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FG to Borrow N430bn via Bonds in Q1

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  • FG to Borrow N430bn via Bonds in Q1

The Federal Government is planning to borrow between N340bn and N430bn of local currency bonds during the first quarter, the Debt Management Office has said.

In a data posted on its website on Friday, the DMO said that it would auction N110bn to N140bn worth of bonds maturing in 2021 and N85bn to N105bn in debt maturing in 2026.

It will also sell N45bn to N55bn in bonds maturing in 2027 and N100bn to N130bn of the 2036 debt.

According to the debt issuance calendar, the 2027 bond will be a new issue in March. The rest will re-open previously issued debts, starting after January 18.

The country has proposed a budget deficit of N2.36tn for this year, with the government hoping to fund it by borrowing N1.254tn domestically and N1.067tn from abroad.

The government struggled to fund the 2016 budget after a planned Eurobond sale and World Bank loan were delayed.

The Central Bank of Nigeria sold N172.85bn ($550m) at its first Treasury bill sale of the year on Wednesday, with yields unchanged from the previous auction held on December 21, 2016.

The CBN sold N115.85bn of one-year debt at a rate of 18.68 percent, the same as the previous auction, the traders said.

They said the central bank also sold N35bn of 91-day paper at 14 percent and N22bn of six-month bills at 17.5 per cent, unchanged from the previous auction.

Subscription at the auction came to N194.12bn, well up from N42.68bn at the previous auction.

The CBN issues Treasury bills regularly to help lenders manage their liquidity, curb rising inflation and provide naira to help the government fund its budget.

The central bank had on December 21 raised N39.72bn ($130.57m) at a Treasury bill sale, with yields unchanged on the previous auction.

It sold N13.17bn of three-month paper at 14 percent, the same yield as on December 14, and sold N26.55bn of the six-month paper also at an unchanged 17.5 per cent.

The auction was sparsely subscribed with total demand of N42.68bn.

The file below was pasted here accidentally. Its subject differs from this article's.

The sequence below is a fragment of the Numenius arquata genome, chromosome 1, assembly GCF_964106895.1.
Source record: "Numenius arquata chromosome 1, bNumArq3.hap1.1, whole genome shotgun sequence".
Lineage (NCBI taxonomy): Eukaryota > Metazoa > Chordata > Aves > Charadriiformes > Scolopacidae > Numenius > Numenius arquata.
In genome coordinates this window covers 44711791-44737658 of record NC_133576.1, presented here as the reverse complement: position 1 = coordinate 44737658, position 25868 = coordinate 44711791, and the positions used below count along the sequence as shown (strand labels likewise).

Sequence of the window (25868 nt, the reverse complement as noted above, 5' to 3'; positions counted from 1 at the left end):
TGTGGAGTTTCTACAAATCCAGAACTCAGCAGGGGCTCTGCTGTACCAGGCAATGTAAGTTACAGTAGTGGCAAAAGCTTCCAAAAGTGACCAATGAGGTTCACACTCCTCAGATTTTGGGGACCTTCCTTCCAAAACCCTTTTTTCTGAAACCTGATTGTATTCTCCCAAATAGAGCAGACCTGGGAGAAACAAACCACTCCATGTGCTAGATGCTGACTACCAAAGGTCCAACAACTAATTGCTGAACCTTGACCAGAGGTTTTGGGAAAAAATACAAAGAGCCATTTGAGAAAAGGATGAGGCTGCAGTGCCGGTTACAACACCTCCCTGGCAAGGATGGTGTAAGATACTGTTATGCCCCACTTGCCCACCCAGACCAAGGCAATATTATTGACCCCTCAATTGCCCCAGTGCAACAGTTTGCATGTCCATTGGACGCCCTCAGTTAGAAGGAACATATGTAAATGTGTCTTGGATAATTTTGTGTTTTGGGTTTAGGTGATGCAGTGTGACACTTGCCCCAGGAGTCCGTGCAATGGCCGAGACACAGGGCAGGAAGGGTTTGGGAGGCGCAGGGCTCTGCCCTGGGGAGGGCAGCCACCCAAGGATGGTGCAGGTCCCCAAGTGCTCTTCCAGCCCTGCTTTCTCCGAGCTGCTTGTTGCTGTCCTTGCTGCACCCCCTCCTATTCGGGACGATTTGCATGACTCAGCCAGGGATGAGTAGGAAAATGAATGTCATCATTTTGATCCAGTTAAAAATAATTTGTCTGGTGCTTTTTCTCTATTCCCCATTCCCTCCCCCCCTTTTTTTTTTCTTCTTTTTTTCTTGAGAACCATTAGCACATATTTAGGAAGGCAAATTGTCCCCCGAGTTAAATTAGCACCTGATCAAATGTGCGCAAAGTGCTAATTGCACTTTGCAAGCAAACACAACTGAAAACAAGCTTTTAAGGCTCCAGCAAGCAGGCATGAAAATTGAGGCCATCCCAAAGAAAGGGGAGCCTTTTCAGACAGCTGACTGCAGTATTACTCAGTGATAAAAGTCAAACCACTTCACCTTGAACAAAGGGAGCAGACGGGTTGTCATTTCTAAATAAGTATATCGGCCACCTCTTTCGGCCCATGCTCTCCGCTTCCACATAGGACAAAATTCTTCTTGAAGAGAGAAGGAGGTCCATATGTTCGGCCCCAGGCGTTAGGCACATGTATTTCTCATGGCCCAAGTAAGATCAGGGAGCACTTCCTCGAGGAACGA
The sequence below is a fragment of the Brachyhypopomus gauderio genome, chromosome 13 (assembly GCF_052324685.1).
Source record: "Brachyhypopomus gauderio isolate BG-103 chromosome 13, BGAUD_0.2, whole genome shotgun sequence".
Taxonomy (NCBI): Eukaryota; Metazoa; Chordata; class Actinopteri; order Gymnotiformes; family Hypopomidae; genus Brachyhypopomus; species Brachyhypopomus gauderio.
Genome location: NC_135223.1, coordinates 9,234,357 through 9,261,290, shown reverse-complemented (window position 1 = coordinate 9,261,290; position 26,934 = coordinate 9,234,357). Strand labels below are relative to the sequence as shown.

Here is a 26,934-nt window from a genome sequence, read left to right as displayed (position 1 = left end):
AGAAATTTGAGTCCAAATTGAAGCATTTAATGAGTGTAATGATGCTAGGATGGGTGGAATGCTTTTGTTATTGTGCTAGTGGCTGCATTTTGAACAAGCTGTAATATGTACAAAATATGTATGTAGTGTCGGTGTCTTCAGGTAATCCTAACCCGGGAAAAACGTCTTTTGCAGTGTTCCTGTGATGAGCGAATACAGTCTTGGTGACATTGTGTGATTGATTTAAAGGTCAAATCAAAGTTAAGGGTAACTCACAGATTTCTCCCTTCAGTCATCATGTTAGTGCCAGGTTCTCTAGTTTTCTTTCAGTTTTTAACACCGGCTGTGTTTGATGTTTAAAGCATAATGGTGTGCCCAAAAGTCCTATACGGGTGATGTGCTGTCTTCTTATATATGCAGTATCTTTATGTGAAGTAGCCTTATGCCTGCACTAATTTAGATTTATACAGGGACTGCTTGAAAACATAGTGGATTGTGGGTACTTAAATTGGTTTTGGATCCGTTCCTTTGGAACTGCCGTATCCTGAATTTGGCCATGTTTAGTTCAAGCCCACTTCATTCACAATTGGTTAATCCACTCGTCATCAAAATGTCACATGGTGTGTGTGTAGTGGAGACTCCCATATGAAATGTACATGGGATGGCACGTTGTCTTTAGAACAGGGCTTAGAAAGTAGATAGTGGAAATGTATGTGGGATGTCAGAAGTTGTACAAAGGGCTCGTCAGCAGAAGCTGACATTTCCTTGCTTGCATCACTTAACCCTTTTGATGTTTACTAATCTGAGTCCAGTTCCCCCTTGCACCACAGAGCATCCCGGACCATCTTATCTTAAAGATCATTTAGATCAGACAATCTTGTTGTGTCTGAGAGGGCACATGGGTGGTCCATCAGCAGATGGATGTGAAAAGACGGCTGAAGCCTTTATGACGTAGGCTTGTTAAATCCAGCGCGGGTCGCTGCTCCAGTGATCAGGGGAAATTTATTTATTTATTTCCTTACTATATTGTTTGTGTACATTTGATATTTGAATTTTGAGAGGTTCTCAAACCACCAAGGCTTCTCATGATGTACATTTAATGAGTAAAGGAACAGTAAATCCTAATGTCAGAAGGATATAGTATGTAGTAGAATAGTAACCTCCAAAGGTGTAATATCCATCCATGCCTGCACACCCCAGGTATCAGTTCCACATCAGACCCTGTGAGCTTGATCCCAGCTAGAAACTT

Meanwhile, the Kenyan shilling is expected to remain under pressure with the central bank likely to sell dollars to smooth out any volatility, according to traders.

Reuters reports that the Ugandan shilling is seen weaker, pressured by commercial banks picking up dollars in anticipation of a surge in demand from importers.

The Tanzanian shilling is expected to come under pressure in the coming days, weighed down by strong demand for greenbacks from the energy and manufacturing sectors.

The kwacha is likely to make marginal gains against the dollar next week as companies start preparing to pay taxes due on January 14.

Ghana’s cedi is seen steady next week amid expectations that the central bank will resume its fortnightly dollar sales to commercial banks, an analyst said.

The local unit declined by 11 percent at the end of December compared to 18 per cent depreciation in the previous year.

CEO/Founder Investors King Ltd, a foreign exchange research analyst, contributing author on New York-based Talk Markets and Investing.com, with over a decade experience in the global financial markets.

Finance

FG Borrows N2.36 Trillion from Capital Market in 2020

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President Buhari

FG Borrows N2.36 Trillion from Capital Market in 2020

Mr. Oscar Onyema, the Chief Executive Officer, Nigerian Stock Exchange, said the Federal Government borrowed N2.36 trillion from the nation’s capital market in 2020.

The CEO disclosed this at the 2020 market recap/2021 outlook held on Tuesday.

He said the Federal Government issuances account for 92 percent of the total bond issued in the market in the year.

Onyema further explained that corporate organisations leveraged on low yield environment to expand and embark on debt refinancing, raising a total of N192 billion,

Capital-raising activities in the fixed income market increased significantly in 2020. The NSE’s bond market capitalisation rose by 35.52 per cent from N12.92tn in 2019 to N17.50tn,” he said.

Onyema noted that “The year 2020 was indeed a historic one for global capital markets. Facing buffeting headwinds, world markets saw sharp swings and steep losses, but largely remained resilient and orderly amid rising uncertainty.

“For The Exchange, renewed investor optimism coupled with improved economic conditions and low fixed income yields, propelled a year end bull run. Of 93 global equity indices tracked by Bloomberg, the NSE All Share Index emerged the best-performing index in the world, surpassing the S&P 500 (+16.26 per cent), Dow Jones Industrial Index (+7.25 per cent) and other global and African market indexes, to post a one-year return of +50.03 per cent.